South Korean liner shipping operator HMM saw income drop 89% in the second quarter of the year.

The Seoul-based operator reported that net profits fell to KRW 313bn ($238.4m) for the three months to the end of June.

That is massively down from KRW 2.941bn ($1.6bn) in the same quarter of 2022.

Revenues dropped 58% to KRW 2.130bn in the quarter, while operating profit slumped 95% to KRW 160bn.

“The container shipping industry has been experiencing an overcapacity, mainly led by the influx of new container ships ordered during the pandemic and supply chain normalisation at major ports and inland regions,” HMM said.

“The cascading effect of larger vessels from the main East-West trades to smaller lanes intensified the imbalance between supply and demand.

“Consequently, the freight rates in most key trade lanes have been under downward pressure during the first half of 2023.”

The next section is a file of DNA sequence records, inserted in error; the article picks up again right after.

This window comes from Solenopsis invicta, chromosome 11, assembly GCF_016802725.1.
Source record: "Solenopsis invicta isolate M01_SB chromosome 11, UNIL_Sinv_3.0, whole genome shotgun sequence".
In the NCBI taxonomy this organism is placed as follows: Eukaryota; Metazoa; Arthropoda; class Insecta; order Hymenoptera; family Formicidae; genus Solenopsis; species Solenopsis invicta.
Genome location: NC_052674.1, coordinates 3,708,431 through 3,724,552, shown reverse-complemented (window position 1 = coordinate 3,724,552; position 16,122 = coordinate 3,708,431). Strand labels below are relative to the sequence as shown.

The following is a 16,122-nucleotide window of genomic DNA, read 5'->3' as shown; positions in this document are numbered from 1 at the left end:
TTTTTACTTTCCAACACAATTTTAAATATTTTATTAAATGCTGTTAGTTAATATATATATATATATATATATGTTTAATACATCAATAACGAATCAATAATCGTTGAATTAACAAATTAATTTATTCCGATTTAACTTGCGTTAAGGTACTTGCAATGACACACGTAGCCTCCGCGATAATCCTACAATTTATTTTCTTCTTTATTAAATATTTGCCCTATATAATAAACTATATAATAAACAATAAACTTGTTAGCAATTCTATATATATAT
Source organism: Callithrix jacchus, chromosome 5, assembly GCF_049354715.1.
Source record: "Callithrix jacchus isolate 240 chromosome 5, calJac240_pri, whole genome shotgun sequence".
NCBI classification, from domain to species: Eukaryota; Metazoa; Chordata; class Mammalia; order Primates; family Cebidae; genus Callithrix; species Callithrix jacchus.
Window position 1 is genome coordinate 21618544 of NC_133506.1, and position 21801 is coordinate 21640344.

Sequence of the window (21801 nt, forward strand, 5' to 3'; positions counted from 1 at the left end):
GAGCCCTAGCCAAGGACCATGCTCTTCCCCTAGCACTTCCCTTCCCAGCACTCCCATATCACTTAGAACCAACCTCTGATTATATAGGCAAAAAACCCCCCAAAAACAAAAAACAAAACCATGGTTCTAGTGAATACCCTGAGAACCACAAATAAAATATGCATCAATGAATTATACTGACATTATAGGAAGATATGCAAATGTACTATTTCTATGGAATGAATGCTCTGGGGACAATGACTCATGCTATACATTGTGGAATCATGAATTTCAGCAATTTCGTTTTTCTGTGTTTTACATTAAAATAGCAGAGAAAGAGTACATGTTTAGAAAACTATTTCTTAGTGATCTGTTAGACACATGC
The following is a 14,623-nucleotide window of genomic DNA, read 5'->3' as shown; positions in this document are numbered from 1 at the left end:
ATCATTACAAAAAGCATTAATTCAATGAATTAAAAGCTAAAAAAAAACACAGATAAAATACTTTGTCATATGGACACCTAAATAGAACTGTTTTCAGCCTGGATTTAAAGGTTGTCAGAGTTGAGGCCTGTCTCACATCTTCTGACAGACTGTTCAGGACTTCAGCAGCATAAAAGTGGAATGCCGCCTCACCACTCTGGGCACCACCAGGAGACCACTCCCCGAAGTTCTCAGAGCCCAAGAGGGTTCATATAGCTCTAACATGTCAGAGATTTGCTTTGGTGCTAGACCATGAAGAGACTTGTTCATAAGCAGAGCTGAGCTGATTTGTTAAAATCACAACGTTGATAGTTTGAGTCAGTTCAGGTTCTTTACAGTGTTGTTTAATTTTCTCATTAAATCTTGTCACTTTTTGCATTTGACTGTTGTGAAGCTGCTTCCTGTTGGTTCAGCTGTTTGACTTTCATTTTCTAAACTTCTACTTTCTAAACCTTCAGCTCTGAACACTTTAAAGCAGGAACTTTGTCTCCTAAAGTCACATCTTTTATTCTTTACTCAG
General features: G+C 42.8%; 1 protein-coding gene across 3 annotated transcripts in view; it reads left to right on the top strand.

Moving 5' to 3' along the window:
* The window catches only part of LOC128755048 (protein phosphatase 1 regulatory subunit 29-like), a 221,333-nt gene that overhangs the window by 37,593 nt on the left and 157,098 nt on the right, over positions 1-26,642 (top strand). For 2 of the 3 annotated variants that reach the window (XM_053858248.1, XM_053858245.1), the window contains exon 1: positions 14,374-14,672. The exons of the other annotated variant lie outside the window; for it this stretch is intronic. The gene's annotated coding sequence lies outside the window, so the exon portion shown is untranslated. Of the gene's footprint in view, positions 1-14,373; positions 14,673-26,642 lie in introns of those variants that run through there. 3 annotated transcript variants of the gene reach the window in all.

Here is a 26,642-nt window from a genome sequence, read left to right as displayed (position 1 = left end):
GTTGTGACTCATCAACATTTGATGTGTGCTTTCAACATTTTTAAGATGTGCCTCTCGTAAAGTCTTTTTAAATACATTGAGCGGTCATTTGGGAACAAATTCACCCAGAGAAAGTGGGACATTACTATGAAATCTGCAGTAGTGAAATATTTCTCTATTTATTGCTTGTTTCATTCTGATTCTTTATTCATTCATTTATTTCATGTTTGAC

While rates are massively down, the liner operator expects to see a recovery on certain trades in the coming months.

“In the case of transpacific trade, we expect to see a gradual recovery in cargo volumes as a rebound in inventory restocking and a soft landing for the US economy are likely to come to fruition,” it said.

On that trade, the company said it expected “no drastic changes in the supply side in the near term”.

HMM added that it would carry out service adjustments on routes from Asia to India and the Mediterranean.

The company also plans cost-cutting measures and enhancements to operational efficiency to cope with market uncertainty.

Interest in the performance of HMM has grown since the Korea Development Bank fired the gun on the HMM privatisation in March.

The privatisation has attracted interest from South Korea’s SM Group, which is HMM’s third-largest investor with a stake of 6.56%.

In the first half of the year, HMM reported net profit of KRW 610bn on revenue of KRW 4.212bn and an operating profit of KRW 467bn.